How Prozac Slew Freud

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The broad and thorough failure of early brain science opened the door for theories of the pathological influence of early-childhood events.

This bifurcation of vision was present at the very beginning of the discipline’s history, but at the start the biological version had the upper hand. In 1758 the Englishman William Battie worked out a complicated explanation of mental illness that put at its root muscular “spasms” that led to “laxity” of the blood vessels of the brain, which in turn caused “obstruction” of those vessels, an ensuing “compression” of the nerves, and delusive sensations. In America the great physician Benjamin Rush wrote in a study of psychiatry published in 1812 that “the cause of madness is seated primarily in the blood vessels of the brain, and it depends upon the same kind of morbid and irregular actions that constitute other arterial diseases.”

Throughout the nineteenth century such scientific psychiatry was dominated by German heavyweights—the founders of scientific medicine in general—who tried to explain psychiatric symptoms as a result of lesions in the brain. They did not get very far because they were searching with the wrong tools. At the level of the microscopes available to them, for example, one finds almost no evidence of pathology in the autopsied brains of mentally ill patients whose lesions we can detect today with such high-tech imaging devices as CT and MR scanners. They also did not yet understand about brain chemistry—that is, receptors and neurotransmitters. As a result they came up with little linking mental symptoms to underlying brain disease. Moreover, despite a battery of treatments that ranged from hydrotherapy to dietetic therapy, their efforts to effect real cures were almost invariably disappointing. Their more intractable cases went to asylums and stayed there.

This broad and thorough failure opened the door for theories of emotional causes of mental illness, and so psychoanalysis, which stressed the pathological influence of early-childhood events, began its ascendancy. Of course the titan of the discipline was Sigmund Freud. His theory held that repressed childhood sexual memories and fantasies caused neurosis when reactivated in adult life. Such neurosis could be cured by an elaborate technique emphasizing dream analysis, free association, and the working through of a “transference neurosis,” in which the analyst represents one of the patient’s parents as a love object, the patient then living out and working through attitudes from childhood.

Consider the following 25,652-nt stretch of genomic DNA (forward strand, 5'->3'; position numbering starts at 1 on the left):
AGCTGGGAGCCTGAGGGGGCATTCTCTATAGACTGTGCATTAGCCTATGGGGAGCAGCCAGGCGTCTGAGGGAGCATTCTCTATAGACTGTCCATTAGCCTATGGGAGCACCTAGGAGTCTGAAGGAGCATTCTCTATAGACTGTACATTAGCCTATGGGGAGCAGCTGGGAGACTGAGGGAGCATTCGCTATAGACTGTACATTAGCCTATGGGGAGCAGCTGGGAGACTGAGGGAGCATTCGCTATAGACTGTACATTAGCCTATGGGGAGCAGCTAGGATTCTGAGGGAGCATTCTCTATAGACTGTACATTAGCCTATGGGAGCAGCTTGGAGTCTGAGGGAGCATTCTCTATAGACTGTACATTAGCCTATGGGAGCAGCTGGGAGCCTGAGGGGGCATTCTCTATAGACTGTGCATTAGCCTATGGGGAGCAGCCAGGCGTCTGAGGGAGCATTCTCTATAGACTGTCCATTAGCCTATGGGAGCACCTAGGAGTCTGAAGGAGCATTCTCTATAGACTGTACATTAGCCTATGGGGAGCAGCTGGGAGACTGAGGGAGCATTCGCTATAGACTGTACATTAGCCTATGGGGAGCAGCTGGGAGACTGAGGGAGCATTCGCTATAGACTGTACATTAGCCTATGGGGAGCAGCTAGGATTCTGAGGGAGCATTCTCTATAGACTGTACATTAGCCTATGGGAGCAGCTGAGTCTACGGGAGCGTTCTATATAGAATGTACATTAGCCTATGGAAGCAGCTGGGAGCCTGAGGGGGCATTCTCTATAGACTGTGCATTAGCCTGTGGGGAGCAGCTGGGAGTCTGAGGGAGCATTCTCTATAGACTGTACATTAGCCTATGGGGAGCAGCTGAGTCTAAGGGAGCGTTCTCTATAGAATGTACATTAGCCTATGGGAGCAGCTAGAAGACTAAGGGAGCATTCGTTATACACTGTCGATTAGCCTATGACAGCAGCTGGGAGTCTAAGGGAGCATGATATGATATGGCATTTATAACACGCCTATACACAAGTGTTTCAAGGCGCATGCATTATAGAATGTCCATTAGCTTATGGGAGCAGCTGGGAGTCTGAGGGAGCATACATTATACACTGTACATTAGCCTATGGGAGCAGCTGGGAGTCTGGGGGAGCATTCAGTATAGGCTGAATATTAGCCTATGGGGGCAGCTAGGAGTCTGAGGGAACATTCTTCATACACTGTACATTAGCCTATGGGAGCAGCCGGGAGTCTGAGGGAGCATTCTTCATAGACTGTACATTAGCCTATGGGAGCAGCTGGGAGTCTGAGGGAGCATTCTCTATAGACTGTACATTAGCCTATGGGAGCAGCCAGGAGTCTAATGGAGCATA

Many histories of psychiatry describe psychoanalysis as the end of the story, the goal toward which all previous events marched. For a brief time in the middle of this century, middle-class society was enraptured by the notion that psychological problems arose from unconscious conflicts over long-past events. Psychoanalysis had a powerful appeal for both doctors and patients, for the latter because with doctor and patient cooperating in the enterprise of soul-searching, the impression arose that the patient was being cared for emotionally. The treatment offered a situation in which patients basked in an aura of concern while seeking powerful emotional and poetic truths.

For doctors, the advantage was even clearer: Freud’s psychoanalysis provided a way out of the asylum. The practice of depth psychology, founded on Freud’s views, permitted psychiatrists for the first time ever to establish themselves as an office-based specialty and to wrest psychotherapy from the neurologists, who worked out of private offices and had started private-practice psychotherapy.

In September 1909 Freud came to the United States to lecture at Clark University. The tour launched the psychoanalytic movement in America. By 1935 Fortune magazine could soberly explain that “the suppression of the sexual instinct in childhood pushed certain experiences and desires deep into the unconscious, where they reappear in the adult as neuroses.” For the first time in history, the depressed businessman or the anxious housewife might seek out the services of a psychiatrist, and if the psychiatrist lived in New York, Boston, or Washington, chances were that he would offer psychoanalysis.

But what ultimately converted a fashionable therapeutic boomlet into a mass ideology shaping almost every aspect of American thought and culture was the Holocaust. In the 1930s fascism drove many analysts who were Jewish from Central Europe to the United States, where they lent the stripling little American movement the glamour and heft of the wide world. More and more, young Yankee psychiatrists turned away from the German scientific school and toward depth therapy.

 

Soon psychiatrists were winning a monopoly over the young therapy. In the public mind psychotherapy and psychoanalysis became virtually synonymous. The American Psychoanalytic Association insisted that only psychiatrists, all of whom are M.D.'s, could be trained as analysts. By the early 1960s the triumph of analysis seemed complete.